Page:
Newer drugs are not always better or safer. They are promoted more vigorously, and patients and doctors often request them thinking a more recent drug must be an improvement.
But a 2002 study of more than 42,000 patients found that generic diuretics were not only cheaper than newer drugs, but also more effective at lowering blood pressure.
Treating high blood pressure with generic diuretics could save the U.S. health care system as much as $10 billion each year.
New drugs can also be more dangerous. As a result of advice from their staff of specially trained pharmacists, the Kaiser Permanente Health System's Drug Information Services never added the painkiller Vioxx or the MS drug Tysabri to its formulary list of covered prescription drugs. Doctors were allowed to prescribe them only if there was no alternative.
Both Vioxx and Tysabri were eventually pulled from the market; Vioxx because of increased risk of heart attack and stroke, and Tysabri because it could cause a rare neurological disease called progressive multifocal leukoencephalopathy, or PML.
This entry, one in a week-long series of articles by USA Today about the awesome task of reining in spiraling health care costs, once again delves into the preference by some for newer, often unproven and far more expensive drugs over cheaper, older versions of similar drugs.
New, massively hyped drugs are often no better than the older drugs they are replacing -- just more expensive for you. The profit window for a drug is considered to be the lifespan of its patent.
Once the patent runs out, the price can no longer be artificially inflated, as cheaper, generic versions of the drug can be made by other companies. So companies quickly bring other patented drugs on the market, claiming that they are newer, better, more effective, and safer than the older versions.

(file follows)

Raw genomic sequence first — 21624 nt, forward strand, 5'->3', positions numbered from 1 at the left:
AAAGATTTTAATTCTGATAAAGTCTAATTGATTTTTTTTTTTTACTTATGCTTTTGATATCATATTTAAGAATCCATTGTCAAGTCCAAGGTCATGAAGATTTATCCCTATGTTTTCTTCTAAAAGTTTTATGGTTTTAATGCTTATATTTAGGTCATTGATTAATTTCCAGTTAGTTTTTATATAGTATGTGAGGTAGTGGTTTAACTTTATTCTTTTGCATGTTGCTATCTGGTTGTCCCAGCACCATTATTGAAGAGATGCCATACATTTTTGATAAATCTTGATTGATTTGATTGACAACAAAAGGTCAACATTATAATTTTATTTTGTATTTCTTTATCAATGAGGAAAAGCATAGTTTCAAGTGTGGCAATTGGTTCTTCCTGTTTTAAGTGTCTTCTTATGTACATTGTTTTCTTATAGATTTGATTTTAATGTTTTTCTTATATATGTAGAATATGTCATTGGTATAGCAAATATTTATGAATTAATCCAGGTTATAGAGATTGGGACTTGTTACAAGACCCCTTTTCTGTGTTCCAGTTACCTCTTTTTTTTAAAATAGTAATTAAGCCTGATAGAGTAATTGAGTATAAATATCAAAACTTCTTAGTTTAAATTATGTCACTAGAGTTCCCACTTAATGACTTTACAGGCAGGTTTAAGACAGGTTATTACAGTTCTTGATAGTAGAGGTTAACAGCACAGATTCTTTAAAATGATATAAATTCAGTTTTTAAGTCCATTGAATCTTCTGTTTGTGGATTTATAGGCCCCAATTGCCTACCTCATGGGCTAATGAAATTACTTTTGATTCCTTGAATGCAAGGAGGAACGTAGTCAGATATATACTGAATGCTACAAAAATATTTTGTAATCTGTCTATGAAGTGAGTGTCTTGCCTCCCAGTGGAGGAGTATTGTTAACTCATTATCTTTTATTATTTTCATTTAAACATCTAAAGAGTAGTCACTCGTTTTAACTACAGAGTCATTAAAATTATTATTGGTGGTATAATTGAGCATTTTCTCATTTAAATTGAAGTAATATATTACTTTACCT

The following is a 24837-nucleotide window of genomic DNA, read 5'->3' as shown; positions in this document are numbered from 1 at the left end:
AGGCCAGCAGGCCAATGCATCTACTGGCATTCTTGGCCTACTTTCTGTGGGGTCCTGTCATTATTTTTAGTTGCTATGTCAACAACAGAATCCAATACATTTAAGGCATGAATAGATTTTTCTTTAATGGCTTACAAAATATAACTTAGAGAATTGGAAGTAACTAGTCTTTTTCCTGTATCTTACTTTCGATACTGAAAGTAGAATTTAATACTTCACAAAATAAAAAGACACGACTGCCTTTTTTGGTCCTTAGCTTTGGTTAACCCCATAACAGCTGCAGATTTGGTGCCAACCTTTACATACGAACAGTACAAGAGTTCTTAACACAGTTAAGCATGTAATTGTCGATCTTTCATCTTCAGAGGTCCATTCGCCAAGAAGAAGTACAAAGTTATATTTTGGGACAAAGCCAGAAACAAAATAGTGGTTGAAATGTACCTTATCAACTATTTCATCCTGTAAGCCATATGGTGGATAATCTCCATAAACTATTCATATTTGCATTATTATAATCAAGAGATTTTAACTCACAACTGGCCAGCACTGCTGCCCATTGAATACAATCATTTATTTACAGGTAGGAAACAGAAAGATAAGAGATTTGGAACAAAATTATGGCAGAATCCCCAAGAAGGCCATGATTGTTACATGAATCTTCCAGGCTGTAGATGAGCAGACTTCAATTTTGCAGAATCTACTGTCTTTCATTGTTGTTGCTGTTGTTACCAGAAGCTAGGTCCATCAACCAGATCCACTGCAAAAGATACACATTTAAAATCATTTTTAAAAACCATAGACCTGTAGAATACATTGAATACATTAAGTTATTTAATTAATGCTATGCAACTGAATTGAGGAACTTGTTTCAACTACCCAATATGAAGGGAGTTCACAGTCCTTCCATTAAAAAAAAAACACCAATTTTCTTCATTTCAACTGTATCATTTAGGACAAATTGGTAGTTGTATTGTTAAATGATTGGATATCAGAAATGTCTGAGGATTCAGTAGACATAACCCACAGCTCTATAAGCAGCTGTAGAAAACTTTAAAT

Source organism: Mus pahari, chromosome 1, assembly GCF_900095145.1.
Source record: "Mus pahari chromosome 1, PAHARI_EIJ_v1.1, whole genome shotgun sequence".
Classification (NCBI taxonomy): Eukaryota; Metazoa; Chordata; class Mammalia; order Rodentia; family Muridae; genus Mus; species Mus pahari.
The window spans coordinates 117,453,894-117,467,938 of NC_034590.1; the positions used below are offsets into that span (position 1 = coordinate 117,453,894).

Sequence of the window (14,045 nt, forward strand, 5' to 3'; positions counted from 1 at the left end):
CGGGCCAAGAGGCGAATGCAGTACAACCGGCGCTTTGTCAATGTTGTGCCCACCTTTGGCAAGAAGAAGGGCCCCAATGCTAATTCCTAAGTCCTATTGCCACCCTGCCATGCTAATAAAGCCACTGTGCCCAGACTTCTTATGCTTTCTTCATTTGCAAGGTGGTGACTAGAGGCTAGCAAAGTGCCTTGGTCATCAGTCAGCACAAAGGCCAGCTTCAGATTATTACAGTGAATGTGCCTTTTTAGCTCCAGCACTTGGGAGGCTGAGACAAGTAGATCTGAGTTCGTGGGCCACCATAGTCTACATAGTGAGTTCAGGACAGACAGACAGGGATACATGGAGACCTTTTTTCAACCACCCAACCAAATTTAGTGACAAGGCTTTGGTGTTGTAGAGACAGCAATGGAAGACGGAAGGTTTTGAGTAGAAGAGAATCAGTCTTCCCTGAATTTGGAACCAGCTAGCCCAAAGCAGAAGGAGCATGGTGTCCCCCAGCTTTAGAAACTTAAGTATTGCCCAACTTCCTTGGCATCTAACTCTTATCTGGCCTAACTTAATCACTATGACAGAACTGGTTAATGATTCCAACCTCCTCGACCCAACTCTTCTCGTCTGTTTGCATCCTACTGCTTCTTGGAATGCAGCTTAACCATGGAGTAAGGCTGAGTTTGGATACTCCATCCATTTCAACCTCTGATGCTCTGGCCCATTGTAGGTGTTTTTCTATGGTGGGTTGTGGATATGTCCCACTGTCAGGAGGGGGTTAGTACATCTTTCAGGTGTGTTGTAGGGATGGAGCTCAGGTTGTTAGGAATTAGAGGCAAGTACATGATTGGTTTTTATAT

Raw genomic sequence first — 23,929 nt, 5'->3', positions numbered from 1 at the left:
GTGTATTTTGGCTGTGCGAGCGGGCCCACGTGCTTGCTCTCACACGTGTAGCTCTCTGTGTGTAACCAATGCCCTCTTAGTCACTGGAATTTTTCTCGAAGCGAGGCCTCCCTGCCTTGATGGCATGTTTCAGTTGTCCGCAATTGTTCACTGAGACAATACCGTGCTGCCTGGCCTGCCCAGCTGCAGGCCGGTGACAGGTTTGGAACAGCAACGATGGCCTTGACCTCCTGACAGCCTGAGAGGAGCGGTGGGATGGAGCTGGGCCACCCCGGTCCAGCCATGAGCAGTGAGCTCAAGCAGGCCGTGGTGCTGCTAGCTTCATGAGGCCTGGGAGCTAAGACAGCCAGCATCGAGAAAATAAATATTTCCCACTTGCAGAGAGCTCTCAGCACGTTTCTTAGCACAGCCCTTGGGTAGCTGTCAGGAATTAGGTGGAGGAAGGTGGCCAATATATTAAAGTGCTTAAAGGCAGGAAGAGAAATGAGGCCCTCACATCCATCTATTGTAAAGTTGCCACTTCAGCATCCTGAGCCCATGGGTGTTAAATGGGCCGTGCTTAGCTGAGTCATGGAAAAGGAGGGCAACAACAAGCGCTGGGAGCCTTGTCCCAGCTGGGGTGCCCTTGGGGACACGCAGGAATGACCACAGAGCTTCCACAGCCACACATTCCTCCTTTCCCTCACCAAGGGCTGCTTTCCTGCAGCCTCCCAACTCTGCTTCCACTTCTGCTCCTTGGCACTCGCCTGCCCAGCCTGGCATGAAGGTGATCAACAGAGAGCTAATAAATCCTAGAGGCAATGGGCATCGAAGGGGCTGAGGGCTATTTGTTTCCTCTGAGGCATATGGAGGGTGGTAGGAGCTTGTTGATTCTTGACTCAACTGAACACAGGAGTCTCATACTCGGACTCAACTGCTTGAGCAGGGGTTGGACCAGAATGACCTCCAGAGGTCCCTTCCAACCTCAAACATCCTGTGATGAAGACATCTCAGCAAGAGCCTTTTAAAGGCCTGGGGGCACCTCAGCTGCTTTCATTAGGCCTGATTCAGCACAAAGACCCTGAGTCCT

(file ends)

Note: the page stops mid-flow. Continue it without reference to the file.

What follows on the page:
In fact, they are often minor variations on the older versions, changed just enough for a new patent. A drug they can sell for a higher price is much more important to them than a drug that is more effective.
Another dirty little secret of the drug companies is that their drugs' shelf lives are typically much longer than they note. They put short shelf lives on them so you will throw any older drugs away and increase their revenues by purchasing more. This is a major issue for the military and a review several years ago tore open the secrets on this issue.
If you're on the fence at all about this "shell game" the drug companies play with "new" drugs, thanks to a crippled, compromised FDA -- despite the consequences to your health -- consider the life-saving anecdote above regarding Kaiser Permanente's stance on Vioxx and Tysabri.
Makes you wonder how many patients Kaiser Permanente saved, merely by taking a closer look at the toxicity of these drugs, and how many more might still be with us had federal regulators exercised more caution.
Even this bad news has a silver lining, folks.
More people by the day are discovering how drug companies formulate their games and are choosing not to play them any more. Instead, they're beginning to take more responsibility for their health and stay away from drugs and procedures that serve the corrupt excuse that passes for conventional medicine in America.